9 Ways to Support Your Spouse’s Mental Health

There are many things that marriage should be. The connection and bond should be one of trust, intimacy, respect. The bond in marriage should be built on communication, gratitude, forgiveness and teamwork. Your spouse should always be your FIRST and BEST supporter. No matter if one, or both, within a marriage has a diagnosed mental illness or not, showing support for the other’s mental health is an important way to be their greatest supporter. To be the one that is always behind your spouse, respecting their needs and wants, and helping them remain the healthiest they can be.

Dealing with mental illness can be extremely overwhelming for both. How should you as the spouse help support your partner’s mental health?

Listen to your spouse and give them freedom to share what they need to without judgment.

For anyone with a mental illness, or really anyone without a mental illness, it’s important to be able to discuss with your spouse concerns you may have. Anxieties, fears, angers, it’s important to listen to the other without judgment. Discussing your mental health, thoughts, fears, and getting things off your chest is important. At times your spouse, is the best person to have this open communication with. It’s also important to know when your spouse needs to communicate to a third party. There may be times that what they say or feel may be harsh on your own mental health. Understand your limits.

Do not be an enabler.

It’s important to be supportive of your spouse, their mental health and the limitations that mental illness may cause your spouse. However, it’s also very important to not be an enabler. Realize you cannot and should not try to change your spouse but often times helping them can be hard and you may have to push through resistance. The easy way out is not always the healthiest for you or your spouse. Encourage them in ways that is to better their health.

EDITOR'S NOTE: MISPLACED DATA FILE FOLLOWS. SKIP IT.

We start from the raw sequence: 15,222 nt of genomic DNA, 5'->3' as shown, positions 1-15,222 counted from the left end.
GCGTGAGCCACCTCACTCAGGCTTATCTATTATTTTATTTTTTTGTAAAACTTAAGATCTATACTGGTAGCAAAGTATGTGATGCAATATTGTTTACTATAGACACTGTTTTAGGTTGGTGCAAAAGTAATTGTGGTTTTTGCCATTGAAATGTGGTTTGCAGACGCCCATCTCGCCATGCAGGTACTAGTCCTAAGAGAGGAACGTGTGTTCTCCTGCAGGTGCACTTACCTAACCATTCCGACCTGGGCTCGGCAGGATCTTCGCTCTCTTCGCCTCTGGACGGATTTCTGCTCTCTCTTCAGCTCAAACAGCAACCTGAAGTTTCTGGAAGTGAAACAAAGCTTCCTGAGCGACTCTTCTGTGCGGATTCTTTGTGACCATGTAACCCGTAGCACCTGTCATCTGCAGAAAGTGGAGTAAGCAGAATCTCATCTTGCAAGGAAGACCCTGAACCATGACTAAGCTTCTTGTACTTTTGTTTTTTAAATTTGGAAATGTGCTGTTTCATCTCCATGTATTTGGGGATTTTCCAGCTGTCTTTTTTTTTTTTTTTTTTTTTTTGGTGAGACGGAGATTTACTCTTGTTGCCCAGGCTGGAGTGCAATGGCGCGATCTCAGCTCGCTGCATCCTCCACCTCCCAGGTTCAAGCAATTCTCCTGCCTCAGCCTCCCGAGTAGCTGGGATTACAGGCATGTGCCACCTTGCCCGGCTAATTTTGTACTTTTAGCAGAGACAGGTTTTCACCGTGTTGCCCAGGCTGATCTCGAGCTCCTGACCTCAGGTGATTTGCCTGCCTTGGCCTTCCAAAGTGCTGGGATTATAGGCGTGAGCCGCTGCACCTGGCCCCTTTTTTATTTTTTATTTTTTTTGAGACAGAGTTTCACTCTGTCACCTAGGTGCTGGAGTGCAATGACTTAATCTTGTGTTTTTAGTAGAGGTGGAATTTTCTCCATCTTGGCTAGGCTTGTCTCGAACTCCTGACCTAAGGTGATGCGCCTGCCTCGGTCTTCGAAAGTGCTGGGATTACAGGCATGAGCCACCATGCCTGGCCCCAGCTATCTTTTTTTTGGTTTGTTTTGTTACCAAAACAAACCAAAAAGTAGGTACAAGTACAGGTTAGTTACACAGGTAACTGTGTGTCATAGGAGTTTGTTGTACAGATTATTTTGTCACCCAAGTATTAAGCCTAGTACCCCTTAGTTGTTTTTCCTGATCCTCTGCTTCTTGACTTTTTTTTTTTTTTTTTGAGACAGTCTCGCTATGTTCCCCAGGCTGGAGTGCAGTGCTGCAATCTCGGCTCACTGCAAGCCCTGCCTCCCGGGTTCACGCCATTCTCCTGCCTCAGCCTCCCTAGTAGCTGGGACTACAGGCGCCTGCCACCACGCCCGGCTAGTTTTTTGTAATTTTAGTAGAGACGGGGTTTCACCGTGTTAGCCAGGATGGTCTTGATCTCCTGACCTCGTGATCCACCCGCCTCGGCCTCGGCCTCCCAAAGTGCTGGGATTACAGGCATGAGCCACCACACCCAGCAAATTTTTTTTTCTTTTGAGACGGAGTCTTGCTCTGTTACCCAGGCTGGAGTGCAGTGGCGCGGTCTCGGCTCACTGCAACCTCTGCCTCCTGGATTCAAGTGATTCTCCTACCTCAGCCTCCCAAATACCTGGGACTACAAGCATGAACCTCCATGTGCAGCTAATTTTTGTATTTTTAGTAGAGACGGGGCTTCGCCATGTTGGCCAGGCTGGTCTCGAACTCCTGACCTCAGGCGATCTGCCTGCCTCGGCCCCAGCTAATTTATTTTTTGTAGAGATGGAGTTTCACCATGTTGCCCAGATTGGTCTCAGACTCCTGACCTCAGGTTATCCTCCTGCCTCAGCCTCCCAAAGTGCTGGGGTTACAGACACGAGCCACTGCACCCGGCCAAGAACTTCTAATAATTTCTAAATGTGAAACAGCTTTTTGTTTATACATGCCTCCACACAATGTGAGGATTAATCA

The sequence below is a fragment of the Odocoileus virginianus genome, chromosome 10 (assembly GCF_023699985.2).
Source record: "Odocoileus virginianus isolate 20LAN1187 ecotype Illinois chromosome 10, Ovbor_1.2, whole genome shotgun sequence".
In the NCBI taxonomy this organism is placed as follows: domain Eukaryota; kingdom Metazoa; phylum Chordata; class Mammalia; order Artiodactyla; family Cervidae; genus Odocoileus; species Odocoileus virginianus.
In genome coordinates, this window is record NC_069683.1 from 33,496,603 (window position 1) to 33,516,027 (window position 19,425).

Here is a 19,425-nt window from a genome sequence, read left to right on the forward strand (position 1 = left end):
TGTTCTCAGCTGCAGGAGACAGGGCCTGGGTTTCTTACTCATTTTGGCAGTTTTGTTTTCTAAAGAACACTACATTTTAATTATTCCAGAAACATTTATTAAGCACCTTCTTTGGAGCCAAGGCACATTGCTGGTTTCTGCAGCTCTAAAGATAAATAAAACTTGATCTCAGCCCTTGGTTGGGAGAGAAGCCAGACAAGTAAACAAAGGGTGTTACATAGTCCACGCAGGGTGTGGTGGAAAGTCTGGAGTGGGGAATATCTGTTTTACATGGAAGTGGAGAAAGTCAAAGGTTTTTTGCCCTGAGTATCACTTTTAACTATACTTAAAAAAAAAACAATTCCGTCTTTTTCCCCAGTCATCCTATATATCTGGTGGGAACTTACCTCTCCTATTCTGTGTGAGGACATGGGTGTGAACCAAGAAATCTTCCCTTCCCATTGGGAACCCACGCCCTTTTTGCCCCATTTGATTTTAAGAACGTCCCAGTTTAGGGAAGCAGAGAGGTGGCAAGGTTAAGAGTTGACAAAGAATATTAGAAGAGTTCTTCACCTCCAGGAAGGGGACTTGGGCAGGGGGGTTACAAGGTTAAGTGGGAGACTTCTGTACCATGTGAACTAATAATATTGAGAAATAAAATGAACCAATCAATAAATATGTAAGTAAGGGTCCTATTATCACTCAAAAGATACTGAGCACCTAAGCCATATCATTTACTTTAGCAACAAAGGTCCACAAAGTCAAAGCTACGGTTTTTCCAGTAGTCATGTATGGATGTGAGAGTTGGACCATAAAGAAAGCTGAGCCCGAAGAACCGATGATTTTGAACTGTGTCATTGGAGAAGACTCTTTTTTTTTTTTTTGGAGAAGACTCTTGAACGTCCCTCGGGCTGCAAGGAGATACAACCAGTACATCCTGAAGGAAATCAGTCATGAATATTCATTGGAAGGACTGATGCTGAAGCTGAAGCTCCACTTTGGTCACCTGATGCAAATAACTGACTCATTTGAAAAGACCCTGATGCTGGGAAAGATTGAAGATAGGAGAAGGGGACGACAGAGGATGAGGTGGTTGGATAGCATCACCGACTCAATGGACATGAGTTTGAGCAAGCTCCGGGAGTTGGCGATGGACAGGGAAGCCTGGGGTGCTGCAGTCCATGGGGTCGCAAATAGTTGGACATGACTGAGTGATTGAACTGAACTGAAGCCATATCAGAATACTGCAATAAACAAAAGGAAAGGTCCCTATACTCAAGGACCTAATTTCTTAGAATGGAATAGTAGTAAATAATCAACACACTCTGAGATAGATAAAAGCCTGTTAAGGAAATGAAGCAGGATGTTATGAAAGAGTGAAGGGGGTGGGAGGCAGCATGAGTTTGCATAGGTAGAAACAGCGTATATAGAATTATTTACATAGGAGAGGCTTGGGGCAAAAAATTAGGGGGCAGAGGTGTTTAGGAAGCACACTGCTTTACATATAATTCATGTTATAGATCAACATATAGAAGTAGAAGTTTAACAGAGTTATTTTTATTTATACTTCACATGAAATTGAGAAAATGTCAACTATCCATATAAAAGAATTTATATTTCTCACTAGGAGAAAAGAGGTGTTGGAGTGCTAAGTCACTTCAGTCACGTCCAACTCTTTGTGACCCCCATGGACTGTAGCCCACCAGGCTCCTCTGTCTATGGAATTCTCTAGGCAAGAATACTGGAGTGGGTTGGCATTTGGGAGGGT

Do not try to fix your spouse.

Do not try to fix your spouse. You cannot cure their mental illness. You can, however, help them remain healthy. That may mean encouraging them to get outside help, take meds, take breaks, and helping them to realize their own limitations.

Know their limitations.

Knowing and understanding your spouse’s limitations is important in supporting their mental health. Pushing them for more can be good for their health but it’s possible to push too hard and become more a hinderance.

Remember it’s not personal.

It’s often the case that the feelings and emotions that your spouse shares may be hard on you. It can be hard to not take things personally. Do what you can to remind yourself that it’s not personal.

Communicate Openly.

It’s important to keep communication open. Both you and your spouse need to be able to talk, share, and let out their feelings and emotions. Show respect for their concerns and anxieties and demand respect for your own.

Be empathetic.

Be empathetic towards your spouse in their struggles. This can be hard, some days may be tough, however it’s important to remain empathetic. Statements like “calm down,” “Try harder,” “just get up,” can push your spouse into a deeper state of unrest. Empathy can help calm the other’s spirits. Feeling understood, supported and respected is an important step to strength.

Validation

Give your spouse validation. Simple words such as “I understand you’re feeling….” can help your spouse to not feel irrational.

Encourage your spouse to find help when they need it.

You cannot be everything your spouse needs. You should not want to me. It’s good for each of you to have your own lives, your own friends, your own interests. This is also true when it comes to supporting each other’s mental health. You may not be enough for your spouse to remain mentally healthy. Encourage your spouse when needed to seek outside help.

How do you support your spouse’s mental health? How do you feel your spouse can support yours?

Sarah

 

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3 thoughts on “9 Ways to Support Your Spouse’s Mental Health

  1. Beautiful article, I try to be my husbands mental health advocate and he always acts like I’m weird for trying to help him. Men are so ingrained in doing it all themselves and viewing mental health as a weakness. It’s so sad and I wish I could do more to help!

  2. This is such a great reminder for all spouses. I totally agree that we support other spouses and it is very important that we communicate openly. Shared this post to my other friends. This is very important to keep a healthy relationship.

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